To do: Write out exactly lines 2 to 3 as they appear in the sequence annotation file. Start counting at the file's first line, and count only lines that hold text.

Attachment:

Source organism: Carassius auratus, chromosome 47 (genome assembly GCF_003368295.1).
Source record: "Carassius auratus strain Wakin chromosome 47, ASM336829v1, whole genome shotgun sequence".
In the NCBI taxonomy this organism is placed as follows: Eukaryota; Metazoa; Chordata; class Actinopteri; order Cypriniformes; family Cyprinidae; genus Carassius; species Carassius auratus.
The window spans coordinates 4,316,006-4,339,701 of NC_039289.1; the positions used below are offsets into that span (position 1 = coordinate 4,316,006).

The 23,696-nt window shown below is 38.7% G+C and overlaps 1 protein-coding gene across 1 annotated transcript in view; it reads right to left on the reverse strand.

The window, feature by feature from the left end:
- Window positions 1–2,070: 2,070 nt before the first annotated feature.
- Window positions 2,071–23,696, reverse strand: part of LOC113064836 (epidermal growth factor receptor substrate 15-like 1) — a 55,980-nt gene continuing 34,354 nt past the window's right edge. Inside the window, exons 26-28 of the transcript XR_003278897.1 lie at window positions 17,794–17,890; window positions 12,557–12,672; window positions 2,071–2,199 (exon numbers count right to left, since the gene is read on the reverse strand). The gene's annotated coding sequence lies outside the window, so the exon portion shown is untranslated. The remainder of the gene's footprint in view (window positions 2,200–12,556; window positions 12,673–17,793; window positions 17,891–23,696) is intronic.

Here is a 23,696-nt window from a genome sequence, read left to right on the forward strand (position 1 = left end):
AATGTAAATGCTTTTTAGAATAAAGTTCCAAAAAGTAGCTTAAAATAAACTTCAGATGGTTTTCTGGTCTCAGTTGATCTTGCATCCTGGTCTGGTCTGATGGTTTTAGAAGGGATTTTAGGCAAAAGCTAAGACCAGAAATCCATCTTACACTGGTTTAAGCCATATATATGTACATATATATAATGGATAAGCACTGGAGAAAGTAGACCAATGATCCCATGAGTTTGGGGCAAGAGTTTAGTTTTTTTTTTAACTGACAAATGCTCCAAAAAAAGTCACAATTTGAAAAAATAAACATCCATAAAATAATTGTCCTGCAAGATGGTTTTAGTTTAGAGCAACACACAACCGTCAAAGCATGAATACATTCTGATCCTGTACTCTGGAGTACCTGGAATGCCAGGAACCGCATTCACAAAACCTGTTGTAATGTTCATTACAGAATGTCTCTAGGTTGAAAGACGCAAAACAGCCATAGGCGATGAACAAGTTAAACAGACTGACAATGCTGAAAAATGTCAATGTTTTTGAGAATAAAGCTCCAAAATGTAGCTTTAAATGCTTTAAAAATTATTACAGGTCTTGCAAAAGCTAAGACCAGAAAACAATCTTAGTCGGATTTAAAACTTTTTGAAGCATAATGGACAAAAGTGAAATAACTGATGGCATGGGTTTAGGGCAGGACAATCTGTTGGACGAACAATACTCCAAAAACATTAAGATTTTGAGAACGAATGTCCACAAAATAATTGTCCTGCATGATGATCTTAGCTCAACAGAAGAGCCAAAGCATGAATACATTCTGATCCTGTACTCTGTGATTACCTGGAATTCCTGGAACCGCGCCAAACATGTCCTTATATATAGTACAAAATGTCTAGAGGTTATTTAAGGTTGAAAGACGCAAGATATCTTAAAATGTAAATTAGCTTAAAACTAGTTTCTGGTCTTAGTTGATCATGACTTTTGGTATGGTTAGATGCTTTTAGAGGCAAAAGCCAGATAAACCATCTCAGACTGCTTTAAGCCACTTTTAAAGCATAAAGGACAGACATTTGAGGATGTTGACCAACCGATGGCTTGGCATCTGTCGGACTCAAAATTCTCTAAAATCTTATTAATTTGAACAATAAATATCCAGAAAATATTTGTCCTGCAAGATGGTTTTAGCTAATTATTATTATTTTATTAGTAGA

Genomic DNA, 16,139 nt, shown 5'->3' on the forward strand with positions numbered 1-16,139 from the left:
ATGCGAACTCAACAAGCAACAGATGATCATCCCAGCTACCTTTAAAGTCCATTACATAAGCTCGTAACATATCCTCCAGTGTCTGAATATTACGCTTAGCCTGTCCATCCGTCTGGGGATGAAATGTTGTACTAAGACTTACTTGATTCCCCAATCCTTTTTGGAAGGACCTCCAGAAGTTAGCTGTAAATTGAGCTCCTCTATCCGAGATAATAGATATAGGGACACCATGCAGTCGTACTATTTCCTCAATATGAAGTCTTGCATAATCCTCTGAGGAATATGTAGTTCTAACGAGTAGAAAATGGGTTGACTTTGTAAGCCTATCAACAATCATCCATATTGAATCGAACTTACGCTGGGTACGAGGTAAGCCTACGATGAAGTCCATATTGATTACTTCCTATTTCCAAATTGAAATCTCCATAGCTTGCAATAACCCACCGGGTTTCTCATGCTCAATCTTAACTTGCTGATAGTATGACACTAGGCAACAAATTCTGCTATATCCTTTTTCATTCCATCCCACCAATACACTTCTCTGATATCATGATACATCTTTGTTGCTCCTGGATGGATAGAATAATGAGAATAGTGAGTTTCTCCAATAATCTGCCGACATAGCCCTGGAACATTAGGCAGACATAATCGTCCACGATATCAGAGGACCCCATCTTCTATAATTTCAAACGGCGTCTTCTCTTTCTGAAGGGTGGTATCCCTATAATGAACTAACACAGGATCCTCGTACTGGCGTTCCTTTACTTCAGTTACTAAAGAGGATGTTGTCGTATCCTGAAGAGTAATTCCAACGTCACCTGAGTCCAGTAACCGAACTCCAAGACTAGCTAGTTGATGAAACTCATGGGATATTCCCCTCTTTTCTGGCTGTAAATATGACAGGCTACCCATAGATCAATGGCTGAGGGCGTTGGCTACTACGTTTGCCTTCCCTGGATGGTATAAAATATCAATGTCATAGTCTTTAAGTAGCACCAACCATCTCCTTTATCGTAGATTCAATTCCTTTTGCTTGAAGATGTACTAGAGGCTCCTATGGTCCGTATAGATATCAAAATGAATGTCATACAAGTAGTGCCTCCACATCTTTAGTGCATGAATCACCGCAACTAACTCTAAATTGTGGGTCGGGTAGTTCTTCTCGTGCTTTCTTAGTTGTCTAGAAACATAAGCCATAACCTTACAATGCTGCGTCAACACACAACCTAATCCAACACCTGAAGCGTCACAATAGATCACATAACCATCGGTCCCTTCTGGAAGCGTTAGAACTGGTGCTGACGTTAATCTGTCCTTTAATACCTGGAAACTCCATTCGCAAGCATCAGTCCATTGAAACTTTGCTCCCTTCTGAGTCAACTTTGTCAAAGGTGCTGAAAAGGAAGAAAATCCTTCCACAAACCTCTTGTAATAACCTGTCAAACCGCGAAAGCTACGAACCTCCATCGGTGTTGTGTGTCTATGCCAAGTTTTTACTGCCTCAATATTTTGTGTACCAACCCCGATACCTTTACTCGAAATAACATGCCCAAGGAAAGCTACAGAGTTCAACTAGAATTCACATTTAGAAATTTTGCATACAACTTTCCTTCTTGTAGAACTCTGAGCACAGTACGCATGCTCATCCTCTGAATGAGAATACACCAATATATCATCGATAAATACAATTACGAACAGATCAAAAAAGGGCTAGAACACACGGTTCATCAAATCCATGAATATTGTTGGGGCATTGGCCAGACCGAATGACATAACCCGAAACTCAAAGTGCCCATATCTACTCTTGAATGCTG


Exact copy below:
Source record: "Carassius auratus strain Wakin chromosome 47, ASM336829v1, whole genome shotgun sequence".
In the NCBI taxonomy this organism is placed as follows: Eukaryota; Metazoa; Chordata; class Actinopteri; order Cypriniformes; family Cyprinidae; genus Carassius; species Carassius auratus.